With that stated, now let’s start qualifying each esports tiers with examples to leave you best set to distinguish each as you continue your venture into the esports industry.
Tier 1 Tournament
Tier 1 tournaments are professional esports tournaments exclusive to the best players across the world. These tournaments are almost always played offline and have massive prize pools, usually funded by or partnered with the actual game publishers. Tier 1 tournaments are highly prestigious and there is usually only one annual tournament that is tier 1 per game.
|Tournament||Prize Pool (2019)||Online or Offline|
|League of Legends Worlds Championship||$2,225,000 (min)||Offline|
|The Fortnite World Cup||$30,000,000||Offline|
|Fifa eWorld Cup||$500,000||Offline|
|Pokemon World Championship||$500,000||Offline|
|Clash Royale League World||$400,000||Offline|
|PUBG Mobile World League||$850,000||Offline|
It’s very important to understand how tier 1 esports tournaments have an overall impact on the community. These tournaments are usually the pinnacle for all pro teams within that esports title to compete on the global stage in hopes of winning a massive prize pool, typically exceeding at least $100,000.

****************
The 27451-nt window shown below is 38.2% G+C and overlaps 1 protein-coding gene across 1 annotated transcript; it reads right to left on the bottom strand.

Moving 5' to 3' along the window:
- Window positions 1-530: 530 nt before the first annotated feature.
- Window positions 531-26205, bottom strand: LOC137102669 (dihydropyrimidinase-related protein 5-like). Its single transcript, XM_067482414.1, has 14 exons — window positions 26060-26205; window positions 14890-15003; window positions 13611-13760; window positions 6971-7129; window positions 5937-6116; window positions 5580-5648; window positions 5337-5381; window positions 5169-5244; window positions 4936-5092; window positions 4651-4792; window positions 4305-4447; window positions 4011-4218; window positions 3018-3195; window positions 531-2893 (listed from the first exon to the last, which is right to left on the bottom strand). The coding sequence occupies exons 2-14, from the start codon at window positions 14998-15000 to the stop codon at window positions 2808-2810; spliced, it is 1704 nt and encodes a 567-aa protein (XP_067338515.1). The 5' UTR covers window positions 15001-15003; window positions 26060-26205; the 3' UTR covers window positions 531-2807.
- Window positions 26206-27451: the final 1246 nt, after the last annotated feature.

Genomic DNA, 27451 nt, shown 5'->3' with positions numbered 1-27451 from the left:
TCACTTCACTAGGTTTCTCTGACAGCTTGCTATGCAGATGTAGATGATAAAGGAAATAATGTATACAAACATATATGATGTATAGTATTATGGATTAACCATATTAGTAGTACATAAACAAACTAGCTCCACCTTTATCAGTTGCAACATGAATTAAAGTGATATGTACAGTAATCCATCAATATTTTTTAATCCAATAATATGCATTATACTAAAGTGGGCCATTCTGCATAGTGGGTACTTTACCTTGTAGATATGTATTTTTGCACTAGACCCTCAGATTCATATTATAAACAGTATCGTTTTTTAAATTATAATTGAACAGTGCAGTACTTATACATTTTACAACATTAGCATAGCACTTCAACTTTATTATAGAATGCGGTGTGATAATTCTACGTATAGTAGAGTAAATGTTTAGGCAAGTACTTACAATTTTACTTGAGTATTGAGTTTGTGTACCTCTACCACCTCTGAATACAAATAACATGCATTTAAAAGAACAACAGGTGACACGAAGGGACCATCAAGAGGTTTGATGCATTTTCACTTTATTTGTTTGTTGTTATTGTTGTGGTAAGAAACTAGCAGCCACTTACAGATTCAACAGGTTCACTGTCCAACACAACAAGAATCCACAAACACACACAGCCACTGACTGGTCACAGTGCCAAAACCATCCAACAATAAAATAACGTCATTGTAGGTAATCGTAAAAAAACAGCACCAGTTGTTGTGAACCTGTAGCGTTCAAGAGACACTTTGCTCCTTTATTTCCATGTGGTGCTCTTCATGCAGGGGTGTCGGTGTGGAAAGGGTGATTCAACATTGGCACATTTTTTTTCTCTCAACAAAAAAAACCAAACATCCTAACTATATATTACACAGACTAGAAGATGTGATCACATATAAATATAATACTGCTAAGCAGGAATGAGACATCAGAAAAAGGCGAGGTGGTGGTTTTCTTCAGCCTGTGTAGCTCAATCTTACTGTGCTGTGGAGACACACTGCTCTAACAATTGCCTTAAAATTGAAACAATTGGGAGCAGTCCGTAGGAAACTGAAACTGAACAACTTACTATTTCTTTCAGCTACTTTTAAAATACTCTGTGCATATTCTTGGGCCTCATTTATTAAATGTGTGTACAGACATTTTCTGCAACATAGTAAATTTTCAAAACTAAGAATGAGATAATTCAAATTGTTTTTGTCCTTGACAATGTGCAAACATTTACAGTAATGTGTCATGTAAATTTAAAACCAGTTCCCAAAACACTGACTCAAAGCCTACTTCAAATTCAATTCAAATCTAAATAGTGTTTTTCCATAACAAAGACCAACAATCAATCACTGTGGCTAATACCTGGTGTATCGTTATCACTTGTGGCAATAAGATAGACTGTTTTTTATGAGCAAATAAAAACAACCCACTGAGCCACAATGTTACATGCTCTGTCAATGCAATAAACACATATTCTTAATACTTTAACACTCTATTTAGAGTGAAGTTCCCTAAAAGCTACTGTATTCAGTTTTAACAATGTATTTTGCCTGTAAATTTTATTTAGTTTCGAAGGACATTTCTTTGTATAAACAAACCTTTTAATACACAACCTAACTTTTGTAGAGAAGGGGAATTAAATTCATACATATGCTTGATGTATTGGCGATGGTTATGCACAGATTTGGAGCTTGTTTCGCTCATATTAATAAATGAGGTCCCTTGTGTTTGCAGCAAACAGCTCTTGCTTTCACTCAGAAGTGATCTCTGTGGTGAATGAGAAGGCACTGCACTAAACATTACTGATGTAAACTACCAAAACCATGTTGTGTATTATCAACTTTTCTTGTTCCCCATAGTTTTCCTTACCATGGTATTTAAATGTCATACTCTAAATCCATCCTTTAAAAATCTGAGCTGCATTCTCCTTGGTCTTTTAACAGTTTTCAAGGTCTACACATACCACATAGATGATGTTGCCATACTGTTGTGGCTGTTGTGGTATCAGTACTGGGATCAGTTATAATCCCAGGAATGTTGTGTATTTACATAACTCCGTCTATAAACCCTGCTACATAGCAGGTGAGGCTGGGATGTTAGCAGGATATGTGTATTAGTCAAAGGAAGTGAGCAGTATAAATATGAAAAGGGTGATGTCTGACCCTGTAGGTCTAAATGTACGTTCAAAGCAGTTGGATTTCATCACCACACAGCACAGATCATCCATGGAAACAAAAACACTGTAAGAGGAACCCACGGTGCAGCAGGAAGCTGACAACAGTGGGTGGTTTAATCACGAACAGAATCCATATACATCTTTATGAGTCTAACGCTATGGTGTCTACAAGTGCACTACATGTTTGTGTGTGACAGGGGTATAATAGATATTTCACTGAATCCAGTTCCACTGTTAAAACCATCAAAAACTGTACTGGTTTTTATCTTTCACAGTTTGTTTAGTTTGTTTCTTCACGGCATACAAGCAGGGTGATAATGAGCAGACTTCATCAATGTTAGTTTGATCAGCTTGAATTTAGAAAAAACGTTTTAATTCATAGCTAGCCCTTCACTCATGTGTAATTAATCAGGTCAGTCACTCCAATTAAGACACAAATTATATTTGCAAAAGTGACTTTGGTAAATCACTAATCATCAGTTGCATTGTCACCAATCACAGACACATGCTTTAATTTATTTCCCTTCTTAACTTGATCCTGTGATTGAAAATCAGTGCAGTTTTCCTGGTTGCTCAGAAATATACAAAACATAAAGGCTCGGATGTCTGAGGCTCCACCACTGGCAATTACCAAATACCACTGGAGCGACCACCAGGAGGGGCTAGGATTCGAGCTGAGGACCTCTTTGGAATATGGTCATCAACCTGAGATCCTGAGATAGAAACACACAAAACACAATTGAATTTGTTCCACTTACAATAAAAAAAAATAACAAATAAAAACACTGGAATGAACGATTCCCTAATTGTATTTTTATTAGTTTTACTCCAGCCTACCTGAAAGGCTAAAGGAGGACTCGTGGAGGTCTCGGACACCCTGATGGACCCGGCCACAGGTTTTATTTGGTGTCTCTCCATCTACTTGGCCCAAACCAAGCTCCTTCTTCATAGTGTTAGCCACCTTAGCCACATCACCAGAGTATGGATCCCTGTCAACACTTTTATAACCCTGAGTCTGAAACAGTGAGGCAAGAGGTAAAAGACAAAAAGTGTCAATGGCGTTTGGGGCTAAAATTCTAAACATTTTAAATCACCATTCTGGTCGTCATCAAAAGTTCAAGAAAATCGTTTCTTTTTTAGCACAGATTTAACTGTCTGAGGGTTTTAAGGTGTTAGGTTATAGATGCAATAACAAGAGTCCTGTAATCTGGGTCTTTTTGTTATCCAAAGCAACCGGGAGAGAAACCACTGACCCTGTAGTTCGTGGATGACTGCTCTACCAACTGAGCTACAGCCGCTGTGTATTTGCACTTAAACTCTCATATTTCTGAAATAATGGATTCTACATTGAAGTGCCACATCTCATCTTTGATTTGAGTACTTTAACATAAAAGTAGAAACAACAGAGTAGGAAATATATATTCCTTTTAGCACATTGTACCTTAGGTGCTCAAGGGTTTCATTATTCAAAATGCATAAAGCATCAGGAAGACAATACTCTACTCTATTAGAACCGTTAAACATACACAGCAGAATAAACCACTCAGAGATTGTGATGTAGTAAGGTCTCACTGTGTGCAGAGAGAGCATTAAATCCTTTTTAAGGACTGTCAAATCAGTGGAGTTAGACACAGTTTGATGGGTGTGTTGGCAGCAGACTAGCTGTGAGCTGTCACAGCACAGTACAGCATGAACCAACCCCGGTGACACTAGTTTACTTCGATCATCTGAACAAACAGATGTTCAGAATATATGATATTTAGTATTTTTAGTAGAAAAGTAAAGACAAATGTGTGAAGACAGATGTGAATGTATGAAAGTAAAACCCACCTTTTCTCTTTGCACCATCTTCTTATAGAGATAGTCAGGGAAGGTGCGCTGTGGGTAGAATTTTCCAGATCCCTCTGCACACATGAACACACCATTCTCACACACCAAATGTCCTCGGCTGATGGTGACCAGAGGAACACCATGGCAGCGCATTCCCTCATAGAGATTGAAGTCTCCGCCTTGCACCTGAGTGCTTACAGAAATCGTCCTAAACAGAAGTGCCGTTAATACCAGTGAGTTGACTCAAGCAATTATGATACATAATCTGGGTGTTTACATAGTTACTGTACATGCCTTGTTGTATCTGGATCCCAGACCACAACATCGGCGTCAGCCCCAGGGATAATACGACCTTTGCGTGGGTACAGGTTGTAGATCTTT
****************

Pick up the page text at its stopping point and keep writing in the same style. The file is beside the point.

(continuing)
The International, Valve’s Dota 2 annual worlds championship has the largest prize pool of all esports tournaments, totalling a little over a whopping $40 million in 2020.
Teams that participate in these tournaments are usually really well-known by that game’s community and they almost always needed to qualify by playing in a qualifier (explained below).
Riot Games’ League of Legends Worlds Championship (known as the LCS), for example, runs a unique franchising model where teams not only need to pay a significant amount of money for a seat within their local regional pro-league (such as the NA LCS, LEC, LCK, etc) but to enter the worlds championship those teams must compete and gain one of the top ranks in their region (known as a qualifier, something we talk about below).